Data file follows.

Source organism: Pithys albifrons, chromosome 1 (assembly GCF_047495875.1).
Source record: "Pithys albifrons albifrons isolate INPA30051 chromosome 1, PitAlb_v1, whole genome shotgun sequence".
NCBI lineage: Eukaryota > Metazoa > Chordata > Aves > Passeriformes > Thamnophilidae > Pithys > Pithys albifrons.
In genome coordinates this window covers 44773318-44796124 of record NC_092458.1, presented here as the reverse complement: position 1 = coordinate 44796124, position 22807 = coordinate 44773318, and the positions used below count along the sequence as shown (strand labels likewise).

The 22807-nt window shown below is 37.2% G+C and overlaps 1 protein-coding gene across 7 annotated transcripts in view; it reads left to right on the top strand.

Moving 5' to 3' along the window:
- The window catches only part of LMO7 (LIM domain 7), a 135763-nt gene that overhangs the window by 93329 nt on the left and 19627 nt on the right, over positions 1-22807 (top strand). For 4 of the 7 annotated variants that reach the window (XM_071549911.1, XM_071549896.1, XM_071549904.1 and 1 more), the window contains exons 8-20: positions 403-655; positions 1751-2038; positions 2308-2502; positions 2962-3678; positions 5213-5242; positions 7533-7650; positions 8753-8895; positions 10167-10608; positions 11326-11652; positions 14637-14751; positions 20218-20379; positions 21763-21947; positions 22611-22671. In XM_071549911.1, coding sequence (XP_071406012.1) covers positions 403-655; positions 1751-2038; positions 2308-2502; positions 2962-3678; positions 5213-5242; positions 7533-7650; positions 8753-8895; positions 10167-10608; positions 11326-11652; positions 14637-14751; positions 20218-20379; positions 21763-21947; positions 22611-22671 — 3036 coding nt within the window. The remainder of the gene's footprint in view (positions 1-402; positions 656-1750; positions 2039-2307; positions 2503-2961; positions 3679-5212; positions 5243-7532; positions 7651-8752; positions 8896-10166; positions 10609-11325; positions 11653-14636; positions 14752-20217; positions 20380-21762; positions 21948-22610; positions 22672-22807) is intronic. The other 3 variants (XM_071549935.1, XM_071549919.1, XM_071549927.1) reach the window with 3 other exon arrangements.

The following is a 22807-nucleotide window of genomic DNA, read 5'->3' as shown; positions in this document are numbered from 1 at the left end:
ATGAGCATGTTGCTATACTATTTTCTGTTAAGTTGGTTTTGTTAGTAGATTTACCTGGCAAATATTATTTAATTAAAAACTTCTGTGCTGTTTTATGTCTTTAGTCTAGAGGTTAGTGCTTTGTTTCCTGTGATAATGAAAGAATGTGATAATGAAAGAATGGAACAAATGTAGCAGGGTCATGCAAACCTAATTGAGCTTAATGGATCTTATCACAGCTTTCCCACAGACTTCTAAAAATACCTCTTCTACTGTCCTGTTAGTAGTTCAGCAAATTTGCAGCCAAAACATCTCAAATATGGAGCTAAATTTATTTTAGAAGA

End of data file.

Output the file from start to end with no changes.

Source organism: Pithys albifrons, chromosome 1 (assembly GCF_047495875.1).
Source record: "Pithys albifrons albifrons isolate INPA30051 chromosome 1, PitAlb_v1, whole genome shotgun sequence".
NCBI lineage: Eukaryota > Metazoa > Chordata > Aves > Passeriformes > Thamnophilidae > Pithys > Pithys albifrons.
In genome coordinates this window covers 44773318-44796124 of record NC_092458.1, presented here as the reverse complement: position 1 = coordinate 44796124, position 22807 = coordinate 44773318, and the positions used below count along the sequence as shown (strand labels likewise).

The 22807-nt window shown below is 37.2% G+C and overlaps 1 protein-coding gene across 7 annotated transcripts in view; it reads left to right on the top strand.

Moving 5' to 3' along the window:
- The window catches only part of LMO7 (LIM domain 7), a 135763-nt gene that overhangs the window by 93329 nt on the left and 19627 nt on the right, over positions 1-22807 (top strand). For 4 of the 7 annotated variants that reach the window (XM_071549911.1, XM_071549896.1, XM_071549904.1 and 1 more), the window contains exons 8-20: positions 403-655; positions 1751-2038; positions 2308-2502; positions 2962-3678; positions 5213-5242; positions 7533-7650; positions 8753-8895; positions 10167-10608; positions 11326-11652; positions 14637-14751; positions 20218-20379; positions 21763-21947; positions 22611-22671. In XM_071549911.1, coding sequence (XP_071406012.1) covers positions 403-655; positions 1751-2038; positions 2308-2502; positions 2962-3678; positions 5213-5242; positions 7533-7650; positions 8753-8895; positions 10167-10608; positions 11326-11652; positions 14637-14751; positions 20218-20379; positions 21763-21947; positions 22611-22671 — 3036 coding nt within the window. The remainder of the gene's footprint in view (positions 1-402; positions 656-1750; positions 2039-2307; positions 2503-2961; positions 3679-5212; positions 5243-7532; positions 7651-8752; positions 8896-10166; positions 10609-11325; positions 11653-14636; positions 14752-20217; positions 20380-21762; positions 21948-22610; positions 22672-22807) is intronic. The other 3 variants (XM_071549935.1, XM_071549919.1, XM_071549927.1) reach the window with 3 other exon arrangements.

The following is a 22807-nucleotide window of genomic DNA, read 5'->3' as shown; positions in this document are numbered from 1 at the left end:
ATGAGCATGTTGCTATACTATTTTCTGTTAAGTTGGTTTTGTTAGTAGATTTACCTGGCAAATATTATTTAATTAAAAACTTCTGTGCTGTTTTATGTCTTTAGTCTAGAGGTTAGTGCTTTGTTTCCTGTGATAATGAAAGAATGTGATAATGAAAGAATGGAACAAATGTAGCAGGGTCATGCAAACCTAATTGAGCTTAATGGATCTTATCACAGCTTTCCCACAGACTTCTAAAAATACCTCTTCTACTGTCCTGTTAGTAGTTCAGCAAATTTGCAGCCAAAACATCTCAAATATGGAGCTAAATTTATTTTAGAAGA